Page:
God’s Word for You
by Pastor Timothy Smith on Thursday, April 2, 2015
In verse 20, Jeremiah started a parenthetical note about another prophet named Uriah. Now we find out what happened to Uriah after he fled to Egypt.
22 Then king Jehoiakim sent Elnathan son of Acbor and some other men to Egypt. 23 They brought Uriah out of Egypt and took him to king Jehoiakim, who had him killed with a sword and his body thrown into the grave of the common people.)
Elnathan is mentioned three times in Jeremiah. The Elnathan in Ezra 8:16 (also mentioned in the apocryphal 1 Esdras 8:44) lived much later, after the exile. This Elnathan was an important court official and an advisor to king Jehoiakim. In fact, it seems as if Elnathan was Jehoiakim’s father-in-law: 2 Kings 24:8 says that Jehoiachin’s mother (therefore Jehoiakim’s wife) was Nehushta, daughter of Elnathan. We will hear about the way Elnathan tried to keep Jehoiakim from burning Jeremiah’s scroll in chapter 36. Perhaps this earlier incident with Uriah made him understand his son-in-law a little better. Ordered to bring Uriah back from Egypt, Elnathan complied—but then the king ordered a soldier to run the prophet through with a sword and giver him a pauper’s burial.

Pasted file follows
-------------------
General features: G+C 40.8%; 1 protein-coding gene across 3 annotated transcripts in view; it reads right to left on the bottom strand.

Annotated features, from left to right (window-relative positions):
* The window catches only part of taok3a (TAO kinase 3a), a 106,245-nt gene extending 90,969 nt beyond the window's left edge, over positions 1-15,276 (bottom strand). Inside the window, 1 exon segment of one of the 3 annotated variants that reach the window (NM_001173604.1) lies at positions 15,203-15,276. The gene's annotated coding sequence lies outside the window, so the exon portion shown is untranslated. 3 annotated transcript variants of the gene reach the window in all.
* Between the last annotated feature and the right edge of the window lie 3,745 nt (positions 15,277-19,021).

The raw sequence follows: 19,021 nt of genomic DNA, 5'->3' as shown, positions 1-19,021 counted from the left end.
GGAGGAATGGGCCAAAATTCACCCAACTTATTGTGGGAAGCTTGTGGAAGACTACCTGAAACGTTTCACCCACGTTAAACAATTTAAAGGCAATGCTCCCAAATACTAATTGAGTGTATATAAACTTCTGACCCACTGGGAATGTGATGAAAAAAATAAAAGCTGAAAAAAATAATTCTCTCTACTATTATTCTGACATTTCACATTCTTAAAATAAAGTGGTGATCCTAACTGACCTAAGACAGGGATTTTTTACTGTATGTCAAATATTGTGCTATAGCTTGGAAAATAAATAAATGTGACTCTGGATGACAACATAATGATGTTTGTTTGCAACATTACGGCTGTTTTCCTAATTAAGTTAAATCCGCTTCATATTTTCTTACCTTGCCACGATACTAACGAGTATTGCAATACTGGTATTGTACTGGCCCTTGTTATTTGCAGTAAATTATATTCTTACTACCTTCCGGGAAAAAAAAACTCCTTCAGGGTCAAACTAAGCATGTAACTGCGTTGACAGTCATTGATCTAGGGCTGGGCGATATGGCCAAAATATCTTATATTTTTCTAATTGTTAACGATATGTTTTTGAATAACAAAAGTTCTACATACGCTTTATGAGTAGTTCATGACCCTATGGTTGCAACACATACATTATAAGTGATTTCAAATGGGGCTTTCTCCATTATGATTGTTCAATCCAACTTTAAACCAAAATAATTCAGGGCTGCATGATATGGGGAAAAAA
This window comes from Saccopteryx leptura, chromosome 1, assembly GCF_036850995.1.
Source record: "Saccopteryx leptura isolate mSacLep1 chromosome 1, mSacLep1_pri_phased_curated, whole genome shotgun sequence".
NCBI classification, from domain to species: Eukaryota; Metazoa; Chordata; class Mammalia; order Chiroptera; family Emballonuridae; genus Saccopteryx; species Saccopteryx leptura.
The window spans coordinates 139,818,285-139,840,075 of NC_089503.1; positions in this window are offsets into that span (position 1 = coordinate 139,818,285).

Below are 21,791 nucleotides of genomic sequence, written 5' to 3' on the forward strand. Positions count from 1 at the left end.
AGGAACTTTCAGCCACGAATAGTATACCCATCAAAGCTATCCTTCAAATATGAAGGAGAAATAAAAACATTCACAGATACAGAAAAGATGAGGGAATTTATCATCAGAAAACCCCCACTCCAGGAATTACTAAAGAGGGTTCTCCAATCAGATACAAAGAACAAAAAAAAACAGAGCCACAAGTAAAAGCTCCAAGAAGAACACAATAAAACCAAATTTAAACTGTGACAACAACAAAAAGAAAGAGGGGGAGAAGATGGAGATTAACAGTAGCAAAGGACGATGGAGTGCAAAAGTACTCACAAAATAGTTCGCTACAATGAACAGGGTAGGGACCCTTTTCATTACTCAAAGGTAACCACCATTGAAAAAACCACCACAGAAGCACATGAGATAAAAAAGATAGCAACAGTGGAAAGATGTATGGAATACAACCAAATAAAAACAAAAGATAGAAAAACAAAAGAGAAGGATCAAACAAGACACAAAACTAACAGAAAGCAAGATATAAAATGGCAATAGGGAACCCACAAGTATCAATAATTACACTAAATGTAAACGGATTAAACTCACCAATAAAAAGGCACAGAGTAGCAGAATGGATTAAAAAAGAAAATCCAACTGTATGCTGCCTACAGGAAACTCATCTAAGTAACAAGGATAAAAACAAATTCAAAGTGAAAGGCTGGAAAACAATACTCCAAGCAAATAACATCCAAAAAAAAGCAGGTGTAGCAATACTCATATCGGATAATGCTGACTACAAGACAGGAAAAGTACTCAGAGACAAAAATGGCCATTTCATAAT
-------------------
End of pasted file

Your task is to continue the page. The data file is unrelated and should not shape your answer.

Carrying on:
These actions were not Elnathan’s fault, but they helped him (and Jeremiah) discover just what kind of a man their young king was. Martin Luther reluctantly cited this account while explaining why “parents should neither compel nor hinder the marriage of their children, and that children should not become engaged without their parents’ consent” (LW 45:385-393). His conclusion (and let me emphasize the way Luther urges parents and children to do what is right in God’s sight) was that running away like Uriah running to Egypt should only be a last resort, either in the case of a young person being forced to get married against their will, or in the case of a Christian forced by a negligent or tyrannical government to behave in an unchristian way (LW 45:389).
Uriah was put to death because he was faithful to God. Such a murder was the reaction of the kings of Israel and Judah when they didn’t like the messages the prophets proclaimed. Zechariah was stoned to death in the days of king Joash (2 Chronicles 24:20-22). Others were killed in different ways (Hebrews 11:37). Jesus described Jerusalem as the city that would “kill the prophets and stone those sent to you” (Luke 13:34). So many of God’s messengers were murdered in or near the temple that Jesus also said, “Surely no prophet can die outside Jerusalem!” (Luke 13:33).
But our task is not to force such a government to change, or to avoid the calling God gives to his people. Our task is to be faithful. Remember what Jesus said to the Christians of Smyrna: “Be faithful, even to the point of death, and I will give you the crown of life” (Revelation 2:10).
Pastor Timothy Smith
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